Now the heads.
So much time had already been spent on the heads I knew what was left: I had not balanced both chambers because without the valves I was having a hard time getting good measurements of the chamber volumes. So, the valves had to be assembled and the only things missing were the spring seats - essentially these are shims - like precision washers - to set the installed-length of the spring exactly. This is called, "setting the installed height". Oh, and the spring seats aren't quite only shims, they also help keep the springs in place so the spring base does not move around and "walk" on the head - this would not only alter the spring pressure but could cause things to bind up somehow and cause damage. (I've seen it before on other engines.) And, the steel springs vibrating against the aluminum heads causes the aluminum to wear and put metal particles into the oil.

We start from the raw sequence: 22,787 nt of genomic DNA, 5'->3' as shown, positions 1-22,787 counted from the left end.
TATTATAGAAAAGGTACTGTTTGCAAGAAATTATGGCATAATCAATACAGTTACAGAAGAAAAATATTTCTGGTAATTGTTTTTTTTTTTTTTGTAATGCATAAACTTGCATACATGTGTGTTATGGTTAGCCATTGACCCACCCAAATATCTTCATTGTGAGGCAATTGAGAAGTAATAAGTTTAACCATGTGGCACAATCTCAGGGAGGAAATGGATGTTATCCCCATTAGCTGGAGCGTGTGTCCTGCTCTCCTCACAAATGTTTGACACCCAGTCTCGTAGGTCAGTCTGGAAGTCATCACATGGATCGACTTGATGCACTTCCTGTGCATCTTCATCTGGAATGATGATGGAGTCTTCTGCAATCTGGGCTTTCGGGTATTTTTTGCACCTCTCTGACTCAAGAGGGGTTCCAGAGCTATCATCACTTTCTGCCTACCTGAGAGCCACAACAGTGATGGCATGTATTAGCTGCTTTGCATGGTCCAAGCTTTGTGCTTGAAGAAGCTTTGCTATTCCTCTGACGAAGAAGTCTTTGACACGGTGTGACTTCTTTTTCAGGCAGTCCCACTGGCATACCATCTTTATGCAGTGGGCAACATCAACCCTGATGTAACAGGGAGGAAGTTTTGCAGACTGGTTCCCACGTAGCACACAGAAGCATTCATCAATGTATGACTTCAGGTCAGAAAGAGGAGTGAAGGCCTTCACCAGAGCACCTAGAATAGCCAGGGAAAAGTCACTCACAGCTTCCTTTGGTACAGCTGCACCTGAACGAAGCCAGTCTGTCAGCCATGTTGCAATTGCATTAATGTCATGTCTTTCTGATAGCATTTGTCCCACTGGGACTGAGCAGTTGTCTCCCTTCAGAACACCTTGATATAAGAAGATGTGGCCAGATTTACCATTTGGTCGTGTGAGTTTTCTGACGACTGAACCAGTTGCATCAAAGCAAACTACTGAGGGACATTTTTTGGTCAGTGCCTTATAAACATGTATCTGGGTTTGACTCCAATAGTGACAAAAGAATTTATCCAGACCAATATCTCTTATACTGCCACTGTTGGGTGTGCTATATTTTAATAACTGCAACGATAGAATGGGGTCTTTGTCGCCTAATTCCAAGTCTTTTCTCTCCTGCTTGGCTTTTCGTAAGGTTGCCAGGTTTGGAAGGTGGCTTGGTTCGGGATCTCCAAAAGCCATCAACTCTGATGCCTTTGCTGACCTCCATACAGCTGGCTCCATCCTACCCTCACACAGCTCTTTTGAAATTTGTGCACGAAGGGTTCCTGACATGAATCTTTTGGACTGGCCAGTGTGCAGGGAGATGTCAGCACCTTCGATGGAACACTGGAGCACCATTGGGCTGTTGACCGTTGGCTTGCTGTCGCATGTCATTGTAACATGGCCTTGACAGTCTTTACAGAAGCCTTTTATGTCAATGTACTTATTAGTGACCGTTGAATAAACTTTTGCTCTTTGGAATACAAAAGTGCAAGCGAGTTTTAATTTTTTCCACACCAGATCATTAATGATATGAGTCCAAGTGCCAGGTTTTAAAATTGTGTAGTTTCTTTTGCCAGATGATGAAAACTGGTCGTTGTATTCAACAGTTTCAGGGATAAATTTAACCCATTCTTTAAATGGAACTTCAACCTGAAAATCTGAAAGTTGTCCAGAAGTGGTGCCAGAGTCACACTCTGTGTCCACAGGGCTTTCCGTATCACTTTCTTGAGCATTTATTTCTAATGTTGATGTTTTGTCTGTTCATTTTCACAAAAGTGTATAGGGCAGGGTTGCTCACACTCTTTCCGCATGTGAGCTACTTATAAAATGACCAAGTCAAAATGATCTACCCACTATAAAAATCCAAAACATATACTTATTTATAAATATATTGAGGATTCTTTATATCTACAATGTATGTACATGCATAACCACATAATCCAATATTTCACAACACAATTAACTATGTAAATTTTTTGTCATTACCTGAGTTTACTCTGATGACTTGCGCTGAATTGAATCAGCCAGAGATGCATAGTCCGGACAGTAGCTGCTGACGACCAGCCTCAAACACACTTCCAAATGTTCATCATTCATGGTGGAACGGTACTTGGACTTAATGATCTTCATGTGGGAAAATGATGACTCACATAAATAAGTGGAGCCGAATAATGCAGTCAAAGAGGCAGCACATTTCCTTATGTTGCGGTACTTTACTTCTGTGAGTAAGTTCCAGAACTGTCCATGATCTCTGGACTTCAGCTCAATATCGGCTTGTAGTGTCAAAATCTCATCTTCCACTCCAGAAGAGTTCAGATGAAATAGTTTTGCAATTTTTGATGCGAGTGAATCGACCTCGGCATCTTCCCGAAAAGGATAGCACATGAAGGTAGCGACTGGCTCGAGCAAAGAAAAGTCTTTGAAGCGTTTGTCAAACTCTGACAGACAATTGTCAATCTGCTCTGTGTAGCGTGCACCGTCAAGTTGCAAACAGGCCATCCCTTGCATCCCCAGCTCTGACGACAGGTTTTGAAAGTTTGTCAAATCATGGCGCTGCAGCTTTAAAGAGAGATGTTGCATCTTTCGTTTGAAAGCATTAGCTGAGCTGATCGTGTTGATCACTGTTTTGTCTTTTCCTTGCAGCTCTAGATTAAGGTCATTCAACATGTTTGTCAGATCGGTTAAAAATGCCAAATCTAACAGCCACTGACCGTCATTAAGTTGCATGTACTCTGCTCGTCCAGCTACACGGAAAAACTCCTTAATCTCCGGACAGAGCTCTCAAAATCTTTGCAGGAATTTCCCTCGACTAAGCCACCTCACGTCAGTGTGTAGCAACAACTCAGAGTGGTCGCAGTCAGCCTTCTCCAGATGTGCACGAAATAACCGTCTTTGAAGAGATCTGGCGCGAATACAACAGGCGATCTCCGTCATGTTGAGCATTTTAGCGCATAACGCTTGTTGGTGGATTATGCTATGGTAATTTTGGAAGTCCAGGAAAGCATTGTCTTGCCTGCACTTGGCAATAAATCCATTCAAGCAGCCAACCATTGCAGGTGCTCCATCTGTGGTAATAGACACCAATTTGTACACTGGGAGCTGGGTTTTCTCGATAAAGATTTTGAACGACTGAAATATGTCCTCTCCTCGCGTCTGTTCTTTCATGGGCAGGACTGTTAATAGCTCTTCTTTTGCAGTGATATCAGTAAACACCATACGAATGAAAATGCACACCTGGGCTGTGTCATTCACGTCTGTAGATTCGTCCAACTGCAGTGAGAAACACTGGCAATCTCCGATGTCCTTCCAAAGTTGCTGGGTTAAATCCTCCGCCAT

So, I went to make the spring seats from some 1 1/4" solid steel bar stock. This was when I found out that my lathe"took a crap", to use John Copello's expression. -frown- The spindle that holds the chuck was loose and the spindle - or rather the work-piece! - hopped up, walked over the tool on the end, trashed a $20 piece of carbide (the bit in the lathe's tool holder), and damned near caused an injury! I was just lucky I was exercising lathe safety protocol! ...So, now what? One machinist friend said he'd help [by making the needed parts] but then declined to answer the phone to get the specifications at the agreed time - had other priorities that day, he said later. Another friend who's less of a machinist but who has a lathe said he'd let me use his - and he was going to help with other issues, too.